Paste your Google Webmaster Tools verification code here
Sign Up for our Free Daily Email Updates
Catholic Spiritual Direction

What is a “program of life” and why is it important to my spiritual progress?

June 30, 2009 by  
Filed under Fr. Bartunek, Program of Life, Spiritual Direction

mapDear Father John, what is a “Program of Life” and why is it important to my spiritual progress and Spiritual Direction?

One of the enemies of good spiritual direction is excessive subjectivity.  We all have urgent personal issues that come and go; they occupy our attention and energy intensely for brief periods, but they really don’t touch the deeper regions of our character and personality.  When a child is sick, it preoccupies us.  When someone at work is having problems that affect the rest of us, it preoccupies us.  Sometimes issues like this are important enough to deserve ample attention during spiritual direction, but not usually.  And yet, because they are on our mind, we will naturally tend to let them dominate our conversation during spiritual direction.  This can inhibit us from the kind of deep, systematic, and structural work that spiritual direction is really designed to foster.  The headlines of our lives change every day, just like the news headlines.  But headlines are by nature superficial.  We need to make sure that we don’t waste all of our spiritual direction talking about superficial headlines. This is where the Program of Life comes in; it helps us to keep our ongoing spiritual work objective and profound.

To understand how it does that, we only have to understand what it is.  The term Program of Life has some siblings: Rule of Life, Reform of Life, Plan for Spiritual Growth, Game Plan for the Soul, Business Plan for the Soul… In all cases, the core meaning remains the same.  The Program of Life is a tool that helps us personalize the principles of spiritual progress:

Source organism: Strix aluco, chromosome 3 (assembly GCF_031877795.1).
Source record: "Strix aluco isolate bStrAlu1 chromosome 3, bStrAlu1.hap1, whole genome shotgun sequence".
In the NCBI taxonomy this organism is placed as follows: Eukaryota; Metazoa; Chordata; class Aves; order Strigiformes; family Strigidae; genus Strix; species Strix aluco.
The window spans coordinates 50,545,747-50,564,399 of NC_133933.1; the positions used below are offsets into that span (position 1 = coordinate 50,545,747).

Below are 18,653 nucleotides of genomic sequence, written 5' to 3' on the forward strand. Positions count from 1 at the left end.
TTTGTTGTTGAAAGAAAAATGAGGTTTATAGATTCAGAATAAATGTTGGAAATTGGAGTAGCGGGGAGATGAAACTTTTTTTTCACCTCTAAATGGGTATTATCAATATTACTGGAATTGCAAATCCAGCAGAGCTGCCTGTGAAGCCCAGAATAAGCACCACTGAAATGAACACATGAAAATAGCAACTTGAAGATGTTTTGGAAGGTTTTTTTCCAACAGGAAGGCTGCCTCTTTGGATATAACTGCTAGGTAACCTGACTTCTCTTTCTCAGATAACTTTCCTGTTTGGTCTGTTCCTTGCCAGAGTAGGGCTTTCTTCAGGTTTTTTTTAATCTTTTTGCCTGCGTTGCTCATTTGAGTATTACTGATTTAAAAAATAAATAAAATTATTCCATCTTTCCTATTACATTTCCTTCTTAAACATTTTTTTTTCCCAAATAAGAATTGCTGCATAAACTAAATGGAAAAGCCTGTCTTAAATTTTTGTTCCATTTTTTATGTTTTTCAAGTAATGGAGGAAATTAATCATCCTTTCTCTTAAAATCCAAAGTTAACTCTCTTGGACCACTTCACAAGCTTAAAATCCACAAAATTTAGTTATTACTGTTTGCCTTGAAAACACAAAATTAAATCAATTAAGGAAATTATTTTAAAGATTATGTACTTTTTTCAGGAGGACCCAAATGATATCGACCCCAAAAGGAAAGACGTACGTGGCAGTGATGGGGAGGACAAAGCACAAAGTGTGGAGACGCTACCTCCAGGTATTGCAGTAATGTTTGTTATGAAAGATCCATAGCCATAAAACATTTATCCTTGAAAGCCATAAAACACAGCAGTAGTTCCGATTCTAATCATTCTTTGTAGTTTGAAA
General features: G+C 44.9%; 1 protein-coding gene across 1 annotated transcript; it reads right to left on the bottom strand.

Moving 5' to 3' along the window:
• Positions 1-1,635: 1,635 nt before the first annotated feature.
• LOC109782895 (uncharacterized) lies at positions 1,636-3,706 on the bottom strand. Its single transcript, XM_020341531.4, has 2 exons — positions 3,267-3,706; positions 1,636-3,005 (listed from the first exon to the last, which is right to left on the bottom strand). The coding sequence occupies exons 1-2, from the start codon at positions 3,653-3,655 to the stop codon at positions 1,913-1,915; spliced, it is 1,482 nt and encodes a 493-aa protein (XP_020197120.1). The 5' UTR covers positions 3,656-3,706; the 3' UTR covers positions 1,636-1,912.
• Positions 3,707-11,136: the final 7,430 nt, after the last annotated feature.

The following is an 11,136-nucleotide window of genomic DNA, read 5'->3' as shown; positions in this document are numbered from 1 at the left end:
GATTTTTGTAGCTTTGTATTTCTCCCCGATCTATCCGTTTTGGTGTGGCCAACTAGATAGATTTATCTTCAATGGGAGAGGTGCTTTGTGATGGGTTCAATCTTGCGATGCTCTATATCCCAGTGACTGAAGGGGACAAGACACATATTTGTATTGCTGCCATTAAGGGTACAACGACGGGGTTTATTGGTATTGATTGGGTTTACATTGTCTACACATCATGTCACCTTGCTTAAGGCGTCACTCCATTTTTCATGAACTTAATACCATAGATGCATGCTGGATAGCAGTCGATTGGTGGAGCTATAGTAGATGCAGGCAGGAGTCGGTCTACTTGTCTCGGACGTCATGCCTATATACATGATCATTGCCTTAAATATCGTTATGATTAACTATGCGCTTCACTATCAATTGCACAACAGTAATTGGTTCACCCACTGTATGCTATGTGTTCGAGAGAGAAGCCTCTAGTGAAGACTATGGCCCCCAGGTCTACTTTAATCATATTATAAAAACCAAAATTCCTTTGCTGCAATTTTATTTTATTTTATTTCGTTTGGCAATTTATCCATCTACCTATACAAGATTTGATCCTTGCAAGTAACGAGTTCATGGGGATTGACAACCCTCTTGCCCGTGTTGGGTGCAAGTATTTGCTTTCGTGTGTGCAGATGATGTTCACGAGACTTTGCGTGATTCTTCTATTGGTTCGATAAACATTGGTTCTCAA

Prayer - Everyone needs to pray, but how often should I pray, what type of prayer should I focus on, what factors are making prayer hard for me?  Every individual person, because of their life-situation, background, education, and temperament will find individualized answers to those questions.

Virtue - Likewise, everyone needs to become more Christ-like through the practice of Christian virtue.  But which virtues do I most need to develop and how exactly can I work on them, which habits of selfishness are most deeply rooted in me and how can I diminish them, what is the underlying cause of my most frequent sins and faults?  Again, every individual will answer these questions differently

State in Life - The same goes for the fulfillment of God’s will through fidelity to the responsibilities of one’s state in life.  Every father needs to guide, discipline, and spend time with his children; every husband needs to give his life for his wife, as Christ gave his life for the Church; every professional needs to be another Christ in their workplace – but these ideals will take on unique (and uniquely beautiful) characteristics as they are incarnated in the unique and dynamic reality of every individual.

The Program of Life consists of the personalized answers to all these questions, phrased and arranged in such a way that they become a guide for daily living.

The Program of Life, then, is like a spiritual workout program that insures spiritual growth because it is customized to the individual’s needs and opportunities.  When we meet with our spiritual director, it is good to start by going over the headlines, but, reviewing together the main points of the Program of Life is the real path to consistent, substantial progress.

Three other things are worth noting.

  • First, when we draw up a Program of Life together with our spiritual director (which is a very good idea), our efforts to follow it have the added benefit of being acts of obedience, since we are doing not just our own will, but God’s will as manifested through our director (we are not speaking of a vow of obedience, but the virtue).  An effective time to draw up a Program of Life is during a retreat; a little distance from the daily grind sharpens our spiritual vision.